Flushed Wet Wipes Are Creating A Gross Public Health Risk On UK Beaches


Tom Hale

Senior Journalist

clockMay 31 2022, 15:10 UTC
Wet wipes on beach.

“We all know that sewage waste on our beaches is unsightly, but it could also be a risk to public health,” said Professor Richard Quilliam. Image credit: Kemedo/

If you’re flushing wet wipes down the toilet, there’s a good chance they’ll end up on a beach teeming with faecal bacteria and posing a health risk to beach-goers. That’s according to a new study published in the journal Marine Pollution Bulletin. 


Scientists at the University of Sterling collected trash from 10 beaches along the Firth of Forth estuary in Scotland and discovered sewage-associated plastic waste at everyone one. This included an unpleasant array of soiled wet wipes, used cotton buds, and sanitary products that had likely been flushed down the toilet.

After taking the samples of the flushed trashed back to the lab, they discovered they were riddled with harmful bacteria usually found living in human poop, including E. coli, enterococci, and Vibrio spp, which can cause stomach upsets and severe disease. 

When they compared levels of bacteria on the plastic trash to those on natural substrates, like seaweed and sand, they found that wet wipes and cotton buds were higher in levels of faecal bacteria. This suggests that the flushed plastic trash is especially prone to harbouring harmful germs compared to natural materials you find by the seaside.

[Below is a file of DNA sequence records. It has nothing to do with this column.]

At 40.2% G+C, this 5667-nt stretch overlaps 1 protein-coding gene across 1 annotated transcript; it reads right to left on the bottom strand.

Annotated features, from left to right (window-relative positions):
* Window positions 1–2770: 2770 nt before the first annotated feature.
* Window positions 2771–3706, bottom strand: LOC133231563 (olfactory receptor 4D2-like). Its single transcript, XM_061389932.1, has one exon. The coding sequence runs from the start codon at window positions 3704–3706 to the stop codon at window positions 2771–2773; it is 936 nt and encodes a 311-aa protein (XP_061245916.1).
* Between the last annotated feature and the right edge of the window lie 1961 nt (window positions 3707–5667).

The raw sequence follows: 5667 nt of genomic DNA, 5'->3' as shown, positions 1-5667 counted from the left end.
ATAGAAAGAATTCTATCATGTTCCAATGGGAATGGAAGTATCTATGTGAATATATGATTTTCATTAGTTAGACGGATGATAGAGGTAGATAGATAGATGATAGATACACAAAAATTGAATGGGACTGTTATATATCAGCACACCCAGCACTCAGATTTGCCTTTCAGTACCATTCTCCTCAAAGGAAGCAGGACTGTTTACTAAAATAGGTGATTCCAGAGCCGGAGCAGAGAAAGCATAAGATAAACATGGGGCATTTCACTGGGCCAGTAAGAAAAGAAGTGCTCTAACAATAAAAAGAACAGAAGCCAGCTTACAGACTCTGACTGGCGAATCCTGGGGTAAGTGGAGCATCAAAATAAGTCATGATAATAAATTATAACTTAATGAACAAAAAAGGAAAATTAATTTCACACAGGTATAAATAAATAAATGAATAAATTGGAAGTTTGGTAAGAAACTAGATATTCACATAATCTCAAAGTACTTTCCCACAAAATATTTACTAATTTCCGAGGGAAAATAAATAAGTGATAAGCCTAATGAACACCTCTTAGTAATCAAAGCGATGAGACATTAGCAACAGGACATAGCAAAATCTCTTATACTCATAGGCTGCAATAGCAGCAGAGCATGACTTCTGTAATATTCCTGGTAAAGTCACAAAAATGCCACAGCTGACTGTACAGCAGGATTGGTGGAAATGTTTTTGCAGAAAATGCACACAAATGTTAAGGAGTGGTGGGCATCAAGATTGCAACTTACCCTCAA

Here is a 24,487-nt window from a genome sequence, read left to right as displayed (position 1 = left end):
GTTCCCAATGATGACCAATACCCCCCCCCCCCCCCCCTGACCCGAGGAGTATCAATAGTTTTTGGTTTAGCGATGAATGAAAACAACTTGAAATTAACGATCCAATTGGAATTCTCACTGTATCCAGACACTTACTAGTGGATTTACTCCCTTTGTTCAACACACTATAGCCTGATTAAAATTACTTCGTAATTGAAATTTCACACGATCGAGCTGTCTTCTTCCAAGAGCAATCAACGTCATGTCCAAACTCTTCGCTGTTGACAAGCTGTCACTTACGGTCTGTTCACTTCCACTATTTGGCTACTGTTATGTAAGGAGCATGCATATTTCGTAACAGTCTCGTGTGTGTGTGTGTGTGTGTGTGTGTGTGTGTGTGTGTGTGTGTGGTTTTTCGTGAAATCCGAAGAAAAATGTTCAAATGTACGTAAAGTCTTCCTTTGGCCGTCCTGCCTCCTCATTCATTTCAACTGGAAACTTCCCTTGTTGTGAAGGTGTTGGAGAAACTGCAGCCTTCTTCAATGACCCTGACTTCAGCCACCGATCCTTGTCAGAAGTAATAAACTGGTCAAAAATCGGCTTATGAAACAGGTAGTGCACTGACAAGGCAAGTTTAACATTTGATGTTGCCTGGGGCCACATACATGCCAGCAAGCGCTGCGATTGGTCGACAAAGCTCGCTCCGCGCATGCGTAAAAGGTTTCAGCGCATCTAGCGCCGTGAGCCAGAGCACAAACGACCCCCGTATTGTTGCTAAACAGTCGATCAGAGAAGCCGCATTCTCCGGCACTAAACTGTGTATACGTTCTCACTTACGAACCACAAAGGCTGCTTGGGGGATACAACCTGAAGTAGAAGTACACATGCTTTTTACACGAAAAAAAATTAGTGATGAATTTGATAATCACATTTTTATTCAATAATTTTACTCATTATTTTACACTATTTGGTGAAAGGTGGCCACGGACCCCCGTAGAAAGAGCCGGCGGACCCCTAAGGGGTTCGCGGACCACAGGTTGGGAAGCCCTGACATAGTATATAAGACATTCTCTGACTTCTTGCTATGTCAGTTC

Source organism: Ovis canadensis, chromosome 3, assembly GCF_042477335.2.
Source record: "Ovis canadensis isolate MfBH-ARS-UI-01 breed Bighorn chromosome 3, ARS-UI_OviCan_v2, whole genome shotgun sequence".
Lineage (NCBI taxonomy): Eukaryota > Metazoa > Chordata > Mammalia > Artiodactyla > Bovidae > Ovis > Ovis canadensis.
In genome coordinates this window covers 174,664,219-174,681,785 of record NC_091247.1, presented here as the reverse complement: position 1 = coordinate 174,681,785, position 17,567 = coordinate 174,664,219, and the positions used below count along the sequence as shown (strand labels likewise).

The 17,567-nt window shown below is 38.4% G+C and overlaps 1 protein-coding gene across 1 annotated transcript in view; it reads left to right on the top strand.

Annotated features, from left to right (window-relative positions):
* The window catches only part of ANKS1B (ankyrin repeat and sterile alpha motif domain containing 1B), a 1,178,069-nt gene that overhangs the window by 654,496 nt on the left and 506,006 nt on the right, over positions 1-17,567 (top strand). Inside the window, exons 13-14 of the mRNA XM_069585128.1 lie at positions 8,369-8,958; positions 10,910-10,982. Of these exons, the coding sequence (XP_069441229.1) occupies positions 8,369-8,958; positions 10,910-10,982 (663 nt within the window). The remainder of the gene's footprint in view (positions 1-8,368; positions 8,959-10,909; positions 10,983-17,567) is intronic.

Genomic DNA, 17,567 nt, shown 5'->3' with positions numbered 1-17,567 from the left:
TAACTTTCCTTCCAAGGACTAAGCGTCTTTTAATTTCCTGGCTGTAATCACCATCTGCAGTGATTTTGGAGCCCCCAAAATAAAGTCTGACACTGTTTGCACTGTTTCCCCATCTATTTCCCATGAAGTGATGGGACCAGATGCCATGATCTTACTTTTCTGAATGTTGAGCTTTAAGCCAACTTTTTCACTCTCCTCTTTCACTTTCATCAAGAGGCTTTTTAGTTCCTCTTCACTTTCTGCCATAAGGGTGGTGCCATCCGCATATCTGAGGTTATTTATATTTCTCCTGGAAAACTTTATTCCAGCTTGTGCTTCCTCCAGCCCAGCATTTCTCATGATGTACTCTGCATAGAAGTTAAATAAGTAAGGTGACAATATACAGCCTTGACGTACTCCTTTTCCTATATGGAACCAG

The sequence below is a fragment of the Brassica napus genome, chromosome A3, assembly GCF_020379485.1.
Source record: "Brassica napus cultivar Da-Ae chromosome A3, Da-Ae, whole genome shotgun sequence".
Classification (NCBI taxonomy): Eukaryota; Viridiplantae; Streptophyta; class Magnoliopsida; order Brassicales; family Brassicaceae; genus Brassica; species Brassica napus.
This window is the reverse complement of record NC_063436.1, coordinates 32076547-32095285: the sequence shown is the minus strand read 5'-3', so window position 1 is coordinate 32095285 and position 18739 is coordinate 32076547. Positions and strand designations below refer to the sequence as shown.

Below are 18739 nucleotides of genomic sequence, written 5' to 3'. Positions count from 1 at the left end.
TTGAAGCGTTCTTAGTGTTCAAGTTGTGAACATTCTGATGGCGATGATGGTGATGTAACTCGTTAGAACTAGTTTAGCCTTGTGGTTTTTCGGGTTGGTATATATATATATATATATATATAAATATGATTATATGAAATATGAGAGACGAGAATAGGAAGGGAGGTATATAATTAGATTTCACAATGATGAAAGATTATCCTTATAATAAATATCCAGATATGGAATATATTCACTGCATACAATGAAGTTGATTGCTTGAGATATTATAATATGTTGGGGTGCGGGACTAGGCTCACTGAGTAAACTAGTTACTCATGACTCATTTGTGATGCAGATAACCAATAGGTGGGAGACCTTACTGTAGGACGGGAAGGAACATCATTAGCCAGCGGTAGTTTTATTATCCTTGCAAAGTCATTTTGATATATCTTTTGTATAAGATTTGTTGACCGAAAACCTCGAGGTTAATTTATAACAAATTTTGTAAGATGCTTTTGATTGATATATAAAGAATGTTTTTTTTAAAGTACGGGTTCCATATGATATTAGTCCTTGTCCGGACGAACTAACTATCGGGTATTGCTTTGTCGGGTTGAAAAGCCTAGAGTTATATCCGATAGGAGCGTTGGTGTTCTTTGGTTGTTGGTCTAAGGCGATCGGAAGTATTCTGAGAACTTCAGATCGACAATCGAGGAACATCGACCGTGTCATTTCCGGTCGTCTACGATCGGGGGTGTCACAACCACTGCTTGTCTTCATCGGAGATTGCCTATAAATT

Worst still, they found high rates of antimicrobial resistance present in the bacteria on the wipes and cotton bud sticks. Many of the bacteria had evolved resistance to commonly used antibiotics, including amoxicillin, ampicillin, and cephalexin.


“We all know that sewage waste on our beaches is unsightly, but it could also be a risk to public health,” Professor Richard Quilliam, study author and a Professor in Biological and Environmental Sciences at the University of Stirling, said in a statement.

“Finding faecal bacteria could also indicate the possibility of other human pathogens such as norovirus, rotavirus, or salmonella,” added Rebecca Metcalf, lead study author and PhD researcher from the University of Stirling.

“The extent to which people could be exposed to these pathogens is beyond the scope of our study, but obviously there’s always a risk of children picking up and playing with wet wipes or other plastic waste on the beach.”


The study provides yet another good reason why you should avoid flushing wet wipes and baby wipes down the toilet – even if their packaging sneakily suggests they may be “flushable.” Even beyond their threat to public health, wet wipes can cause a real problem with sewers. It’s estimated that wet wipes make up around 93 percent of the material causing sewer blockages in the UK. 

You might remember the case of giant “fatbergs” clocking up the sewers beneath England. One discovery near Devon around Christmas 2018 included a 64-meter-long (210 foot) clump of congealed cooking oil, gelatinous gunk, soiled wet wipes, diapers, and sanitary towels.

  • pollution,

  • health,

  • Public health